Richard Lambert

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Richard Lambert is an advisory board member of the Centre for European Reform which has acted as a gateway into Europe for several neoconservative figures such as its 2003, October 30, Public debate on transatlantic relations with Carl Bildt, François Heisbourg, William Kristol and Jim Steinberg, in London; and the 30-31 October: 8th Meeting of CER/Brookings US-European Forum on ‘World order and global issues’ where speakers included John Bolton.[1]The CER's Daniel Keohane also has connections with The Henry Jackson Society.[2]

Lambert has been Director General of the Confederation of British Industry CBI since 2006. Here he replaced Sir Digby Jones as head of the CBI business group. He relinquished his post, as it could lead to a "conflict of interest" as (the only non-economist) member of the Bank of England’s Monetary Policy Committee from 2003-2006 (an external member of the Bank of England's rate-setting Monetary Policy Committee).[3]BBC Business editor Robert Peston said Lambert's appointment had a "wonderful circularity [...] Richard Lambert started his career as a companies reporter on the Financial Times [...] Now he's the spokesman for Britain's biggest businesses [...] He combines a formidable intellect with great charm."[4]

Lambert is former editor of The Financial Times, a post he held for 10 years until 2001. Having studied history at Balliol College, Oxford, Lambert joined the Financial Times in 1966. He edited the Lex column in the 1970s, becoming financial editor in 1979. In 1982 he moved to New York as the Bureau Chief, returning to the UK a year later as Deputy Editor. He became Editor of the Financial Times in 1991 and during his 10 years in this role launched the US version of the newspaper.

Lambert is Chair of the Retail Financial Services Group an organisation set up at the instigation of the Treasury Select Committee to improve relationships between savings companies and consumer groups, and also chairs the Advisory Board of a Research Council-funded project studying knowledge transfer. He chaired the Lambert Review on the relationship between higher education and business.[5]

He is a Trustee of the British Museum, and a member of both the UK-India Roundtable and the Franco-British Colloque, a high-level group of industrialists and politicians from the two countries.[6]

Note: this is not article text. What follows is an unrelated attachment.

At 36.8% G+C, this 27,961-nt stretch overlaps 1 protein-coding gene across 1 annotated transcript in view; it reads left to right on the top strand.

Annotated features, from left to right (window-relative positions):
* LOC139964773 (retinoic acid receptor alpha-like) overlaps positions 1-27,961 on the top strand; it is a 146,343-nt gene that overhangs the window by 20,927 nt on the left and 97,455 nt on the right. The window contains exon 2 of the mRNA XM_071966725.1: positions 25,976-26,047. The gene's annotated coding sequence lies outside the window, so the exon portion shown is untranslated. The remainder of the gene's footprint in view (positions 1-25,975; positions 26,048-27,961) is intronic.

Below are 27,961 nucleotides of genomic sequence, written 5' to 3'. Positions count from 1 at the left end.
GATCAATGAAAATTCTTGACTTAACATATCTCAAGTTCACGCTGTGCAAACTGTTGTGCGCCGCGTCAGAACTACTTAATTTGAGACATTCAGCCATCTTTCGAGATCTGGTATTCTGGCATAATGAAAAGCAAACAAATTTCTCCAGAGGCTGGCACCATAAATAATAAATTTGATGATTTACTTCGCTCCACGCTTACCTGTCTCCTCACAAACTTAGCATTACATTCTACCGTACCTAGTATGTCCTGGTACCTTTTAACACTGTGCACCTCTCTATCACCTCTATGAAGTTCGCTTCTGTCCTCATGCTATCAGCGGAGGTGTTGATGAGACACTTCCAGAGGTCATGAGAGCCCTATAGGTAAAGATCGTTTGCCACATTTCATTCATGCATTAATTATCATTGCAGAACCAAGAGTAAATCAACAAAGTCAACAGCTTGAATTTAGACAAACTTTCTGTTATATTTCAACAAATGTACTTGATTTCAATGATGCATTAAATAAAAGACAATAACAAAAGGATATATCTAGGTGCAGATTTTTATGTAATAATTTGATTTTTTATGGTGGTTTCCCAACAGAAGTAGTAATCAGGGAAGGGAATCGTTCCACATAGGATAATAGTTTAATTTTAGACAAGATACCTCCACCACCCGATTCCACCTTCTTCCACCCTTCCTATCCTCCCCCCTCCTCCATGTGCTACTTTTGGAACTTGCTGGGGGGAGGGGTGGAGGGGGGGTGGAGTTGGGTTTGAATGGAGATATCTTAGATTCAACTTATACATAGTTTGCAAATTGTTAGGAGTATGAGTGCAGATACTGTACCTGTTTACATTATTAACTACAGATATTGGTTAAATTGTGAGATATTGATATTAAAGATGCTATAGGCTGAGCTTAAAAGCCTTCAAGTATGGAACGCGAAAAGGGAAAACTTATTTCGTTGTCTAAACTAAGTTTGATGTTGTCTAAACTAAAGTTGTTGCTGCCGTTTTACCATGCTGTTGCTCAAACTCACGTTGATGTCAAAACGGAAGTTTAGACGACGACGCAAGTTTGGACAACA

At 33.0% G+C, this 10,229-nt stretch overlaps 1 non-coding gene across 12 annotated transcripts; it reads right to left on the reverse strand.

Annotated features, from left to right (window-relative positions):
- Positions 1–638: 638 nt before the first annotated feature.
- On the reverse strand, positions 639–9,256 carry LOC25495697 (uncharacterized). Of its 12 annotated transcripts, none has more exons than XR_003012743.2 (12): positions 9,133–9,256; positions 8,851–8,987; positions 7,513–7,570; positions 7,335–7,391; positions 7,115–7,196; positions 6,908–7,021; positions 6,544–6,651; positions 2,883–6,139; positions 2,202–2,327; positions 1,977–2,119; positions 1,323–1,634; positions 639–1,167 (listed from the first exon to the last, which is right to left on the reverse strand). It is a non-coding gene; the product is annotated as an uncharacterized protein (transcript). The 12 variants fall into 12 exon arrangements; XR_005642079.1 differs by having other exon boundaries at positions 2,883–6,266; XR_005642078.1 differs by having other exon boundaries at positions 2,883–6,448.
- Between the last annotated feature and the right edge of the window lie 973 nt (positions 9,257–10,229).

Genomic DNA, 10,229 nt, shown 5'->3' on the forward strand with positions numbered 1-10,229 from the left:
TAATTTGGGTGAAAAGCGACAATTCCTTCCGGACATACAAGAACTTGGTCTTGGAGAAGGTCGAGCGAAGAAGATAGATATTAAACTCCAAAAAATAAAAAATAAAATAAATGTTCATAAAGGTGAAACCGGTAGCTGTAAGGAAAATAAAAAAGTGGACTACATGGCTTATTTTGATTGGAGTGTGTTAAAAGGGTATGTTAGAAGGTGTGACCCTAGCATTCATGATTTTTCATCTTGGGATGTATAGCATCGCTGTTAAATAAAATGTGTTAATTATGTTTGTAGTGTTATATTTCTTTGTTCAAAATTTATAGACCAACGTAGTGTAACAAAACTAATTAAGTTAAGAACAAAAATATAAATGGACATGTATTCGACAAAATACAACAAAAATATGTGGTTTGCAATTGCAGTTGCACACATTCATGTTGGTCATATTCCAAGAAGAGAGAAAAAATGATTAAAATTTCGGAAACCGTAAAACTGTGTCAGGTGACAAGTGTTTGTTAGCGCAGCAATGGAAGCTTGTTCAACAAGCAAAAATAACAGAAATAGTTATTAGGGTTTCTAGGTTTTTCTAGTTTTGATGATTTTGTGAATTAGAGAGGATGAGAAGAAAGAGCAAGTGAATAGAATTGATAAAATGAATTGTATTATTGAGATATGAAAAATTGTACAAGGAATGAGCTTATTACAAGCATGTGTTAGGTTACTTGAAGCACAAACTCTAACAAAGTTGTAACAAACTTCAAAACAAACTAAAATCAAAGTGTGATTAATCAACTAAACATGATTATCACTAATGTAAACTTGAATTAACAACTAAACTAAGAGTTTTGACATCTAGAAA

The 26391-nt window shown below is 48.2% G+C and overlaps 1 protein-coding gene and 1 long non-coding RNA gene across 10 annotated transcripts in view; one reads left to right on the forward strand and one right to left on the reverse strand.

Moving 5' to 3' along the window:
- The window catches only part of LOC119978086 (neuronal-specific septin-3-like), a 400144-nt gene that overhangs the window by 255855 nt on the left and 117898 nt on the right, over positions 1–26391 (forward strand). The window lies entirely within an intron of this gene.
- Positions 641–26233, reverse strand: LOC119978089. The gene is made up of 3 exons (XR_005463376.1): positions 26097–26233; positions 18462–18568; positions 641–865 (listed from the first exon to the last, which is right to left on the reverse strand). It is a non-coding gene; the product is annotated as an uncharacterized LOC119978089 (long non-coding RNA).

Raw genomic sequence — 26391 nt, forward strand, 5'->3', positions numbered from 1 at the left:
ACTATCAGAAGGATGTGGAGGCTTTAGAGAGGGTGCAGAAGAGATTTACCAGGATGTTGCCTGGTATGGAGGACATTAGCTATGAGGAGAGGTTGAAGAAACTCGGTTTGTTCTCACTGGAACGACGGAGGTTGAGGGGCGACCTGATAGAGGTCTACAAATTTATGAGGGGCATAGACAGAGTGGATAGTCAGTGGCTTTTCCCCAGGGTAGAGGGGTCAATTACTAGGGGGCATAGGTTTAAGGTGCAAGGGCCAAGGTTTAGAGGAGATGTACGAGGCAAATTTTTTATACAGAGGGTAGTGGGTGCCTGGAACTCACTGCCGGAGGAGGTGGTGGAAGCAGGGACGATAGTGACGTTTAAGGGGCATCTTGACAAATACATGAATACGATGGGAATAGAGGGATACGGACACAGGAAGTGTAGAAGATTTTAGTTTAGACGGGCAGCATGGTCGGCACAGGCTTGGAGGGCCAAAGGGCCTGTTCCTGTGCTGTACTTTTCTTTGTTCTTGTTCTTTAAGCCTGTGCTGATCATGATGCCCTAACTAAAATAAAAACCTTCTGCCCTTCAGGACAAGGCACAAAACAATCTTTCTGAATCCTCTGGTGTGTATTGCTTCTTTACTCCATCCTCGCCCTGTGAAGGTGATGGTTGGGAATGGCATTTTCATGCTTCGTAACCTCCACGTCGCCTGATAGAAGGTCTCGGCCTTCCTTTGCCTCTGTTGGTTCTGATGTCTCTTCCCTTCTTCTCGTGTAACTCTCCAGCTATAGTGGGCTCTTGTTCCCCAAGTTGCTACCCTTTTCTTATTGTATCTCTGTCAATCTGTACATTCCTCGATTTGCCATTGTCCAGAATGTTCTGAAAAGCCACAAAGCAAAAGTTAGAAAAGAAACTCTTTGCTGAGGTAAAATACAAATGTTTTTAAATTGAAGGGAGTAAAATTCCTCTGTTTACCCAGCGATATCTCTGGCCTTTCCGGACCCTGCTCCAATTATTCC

Lambert is also a Board Member of Business in the Community, and received The Prince of Wales’ Ambassador Award for his work for BITC.

In 2002 he spent a semester at the Kennedy School of Government at Harvard University and was subsequently asked by the Chancellor to write the Lambert Review of Business-University Collaboration[7].

He became a non-executive director of Euronext-Liffe and Axa Investment Management and was then asked by the UK Department of Culture, Media and Sport to write a report on BBC News 24. He also undertook a short fellowship at Harvard University, in the Joan Shorenstein Center on the Press, Politics and Public Policy (where he is now on the advisory board)[8], investigating the way non-governmental organisations and the media have influenced public policy.

He was made Chancellor of the University of Warwick from 1 August 2008.[9]A Board Member of Enterprise Insight and VisitBritain, and sits as a member of the Chancellor’s High Level City Group; the National Council for Educational Excellence; the Apprenticeship Ambassadors Network and the Employers Forum on Disability. He is a Commissioner of the UK Commission on Employment and Skills.[10]

Transatlantic Council

Lambert is a member of the International Advisory Board of British American Business (also given as The BritishAmerican Business Transatlantic Council). This states that:

The BritishAmerican Business Transatlantic Council consists of a select group of member companies that have established a leadership position in the transatlantic business community. Transatlantic Council members receive special attention and recognition from BritishAmerican Business, and can take advantage of additional benefits and services that are offered exclusively to Transatlantic Council Members.[11]

The International Advisory Board has Sir Martin Sorrell (Group Chief Executive WPP) as Chairman; with others including: Sir Terry Leahy (Chief Executive Tesco), Lionel Barber (Editor Financial Times), Sir Andrew Crockett (President, JP Morgan Chase International), The Hon Philip Lader (Senior Advisor Morgan Stanley International), Sir David Manning GCMG, CVO, Lord Marshall of Knightsbridge, Sir Tom McKillop (Chairman Royal Bank of Scotland), Sir Christopher Meyer KCMG, Lakshmi Mittal (President and CEO Arcelor Mittal), James Murdoch (Chairman and Chief Executive, Europe and Asia, News Corporation), Richard L Olver (Chairman BAE Systems plc), Robert J. Stevens (Chairman, President and Chief Executive Officer Lockheed Martin Corporation), Peter D. Sutherland KCMG (Chairman BP & Goldman Sachs International), Paul Walsh (CEO Diageo) and many other key figures in the Atlanticist business network.

BritishAmerican Business states that it is a member of, and provides the Secretariat for, the British-American Business Council, the largest transatlantic business organization with over 30 chapters and 3,500 member companies throughout North America and the UK.[12]